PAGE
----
The Indians’ dedication to cutting-edge development can also be seen with how they embrace Driveline Baseball, a radical new way of training pitchers to gain velocity and pitch more effectively, longer. When Trevor Bauer was being mocked on national television for his long-toss routine before games, the Indians went out and traded Shin-Soo Choo for him. Years later, under former director of player development and currently director of baseball operations, Eric Binder, the Indians are now readily using Driveline’s pitching methods, and pitching methods similar to the Driveline’s including full adoption of a weighted ball program developed by former University of Washington pitching coach Ken Knutson. Kyle Boddy, Driveline’s founder and owner, has even called the Indians organization the “most in tune organization on pitcher development.”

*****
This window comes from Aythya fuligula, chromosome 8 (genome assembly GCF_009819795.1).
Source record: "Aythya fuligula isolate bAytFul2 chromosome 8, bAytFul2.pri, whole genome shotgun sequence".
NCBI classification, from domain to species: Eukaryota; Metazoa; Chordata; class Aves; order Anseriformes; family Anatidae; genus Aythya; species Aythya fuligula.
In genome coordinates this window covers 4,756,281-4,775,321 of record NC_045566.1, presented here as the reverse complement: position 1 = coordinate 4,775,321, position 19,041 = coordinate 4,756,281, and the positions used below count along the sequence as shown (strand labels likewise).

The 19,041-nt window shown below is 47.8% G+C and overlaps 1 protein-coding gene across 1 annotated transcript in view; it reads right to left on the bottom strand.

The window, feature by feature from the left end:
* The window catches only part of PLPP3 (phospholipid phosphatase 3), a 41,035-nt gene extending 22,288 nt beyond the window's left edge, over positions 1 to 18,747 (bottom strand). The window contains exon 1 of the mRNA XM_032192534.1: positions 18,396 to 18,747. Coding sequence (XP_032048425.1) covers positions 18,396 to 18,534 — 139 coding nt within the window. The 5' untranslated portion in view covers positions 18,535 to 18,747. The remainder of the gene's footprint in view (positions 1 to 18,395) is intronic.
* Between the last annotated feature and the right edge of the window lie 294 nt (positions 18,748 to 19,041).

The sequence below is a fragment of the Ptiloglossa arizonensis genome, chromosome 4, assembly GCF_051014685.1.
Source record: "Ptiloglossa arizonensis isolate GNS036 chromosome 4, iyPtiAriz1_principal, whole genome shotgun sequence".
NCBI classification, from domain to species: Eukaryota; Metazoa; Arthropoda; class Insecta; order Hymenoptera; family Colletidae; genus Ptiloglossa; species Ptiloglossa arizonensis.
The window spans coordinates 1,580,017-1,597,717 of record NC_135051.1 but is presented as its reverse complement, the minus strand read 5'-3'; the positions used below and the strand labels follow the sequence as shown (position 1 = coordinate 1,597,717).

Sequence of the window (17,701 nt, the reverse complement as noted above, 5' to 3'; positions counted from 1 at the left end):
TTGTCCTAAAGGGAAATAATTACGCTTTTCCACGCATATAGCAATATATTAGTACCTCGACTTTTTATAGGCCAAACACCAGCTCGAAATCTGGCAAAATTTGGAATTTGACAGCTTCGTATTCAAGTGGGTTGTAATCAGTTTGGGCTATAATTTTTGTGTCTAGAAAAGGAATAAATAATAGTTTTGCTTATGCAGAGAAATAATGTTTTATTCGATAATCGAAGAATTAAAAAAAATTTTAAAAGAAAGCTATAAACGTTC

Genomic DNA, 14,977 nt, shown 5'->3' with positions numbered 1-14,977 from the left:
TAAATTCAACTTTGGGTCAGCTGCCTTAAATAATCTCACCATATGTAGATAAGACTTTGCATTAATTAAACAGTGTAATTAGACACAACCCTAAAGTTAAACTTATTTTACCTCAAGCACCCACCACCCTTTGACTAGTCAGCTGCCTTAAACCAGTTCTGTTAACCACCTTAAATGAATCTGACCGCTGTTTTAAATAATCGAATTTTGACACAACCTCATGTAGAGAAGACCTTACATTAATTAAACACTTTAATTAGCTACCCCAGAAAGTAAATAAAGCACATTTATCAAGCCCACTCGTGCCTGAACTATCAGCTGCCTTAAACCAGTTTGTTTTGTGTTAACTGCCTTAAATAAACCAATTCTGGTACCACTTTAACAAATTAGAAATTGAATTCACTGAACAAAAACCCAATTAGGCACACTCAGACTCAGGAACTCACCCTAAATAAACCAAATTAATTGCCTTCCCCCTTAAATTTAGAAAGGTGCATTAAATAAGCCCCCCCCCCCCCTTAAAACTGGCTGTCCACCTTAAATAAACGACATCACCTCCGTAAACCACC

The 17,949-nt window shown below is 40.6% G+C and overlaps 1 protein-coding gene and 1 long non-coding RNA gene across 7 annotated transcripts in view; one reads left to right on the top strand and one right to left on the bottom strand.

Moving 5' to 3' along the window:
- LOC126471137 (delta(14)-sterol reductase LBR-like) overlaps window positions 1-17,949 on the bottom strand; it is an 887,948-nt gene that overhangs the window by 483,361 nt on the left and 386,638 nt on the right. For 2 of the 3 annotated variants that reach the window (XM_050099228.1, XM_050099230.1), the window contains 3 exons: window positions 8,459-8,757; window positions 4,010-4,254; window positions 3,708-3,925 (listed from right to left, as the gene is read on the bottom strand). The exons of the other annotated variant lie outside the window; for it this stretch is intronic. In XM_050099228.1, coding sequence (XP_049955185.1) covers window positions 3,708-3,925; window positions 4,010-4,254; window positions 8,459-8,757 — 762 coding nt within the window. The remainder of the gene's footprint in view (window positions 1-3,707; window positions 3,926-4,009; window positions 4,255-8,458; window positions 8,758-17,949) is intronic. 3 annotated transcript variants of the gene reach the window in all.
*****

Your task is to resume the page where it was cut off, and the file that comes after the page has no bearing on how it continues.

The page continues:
When it comes to game-time decisions, there is a synchronicity between manager and front office, between Terry Francona and those dang nerds and their spreadsheets. Just last season, Francona bucked the trend of speedy lead-off guys when he put Carlos Santana, a lumbering first baseman with a great eye at the plate, as the lead-off man because he consistently has lead the team in walks since he broke out in 2011. We saw Francona use his bullpen in revolutionary ways in October, wielding Andrew Miller like a lit torch through a dark forest shrouded in the horror of closer roles. The result was an ALCS win for the Indians an an ALCS MVP for Cleveland’s new favorite relief pitcher.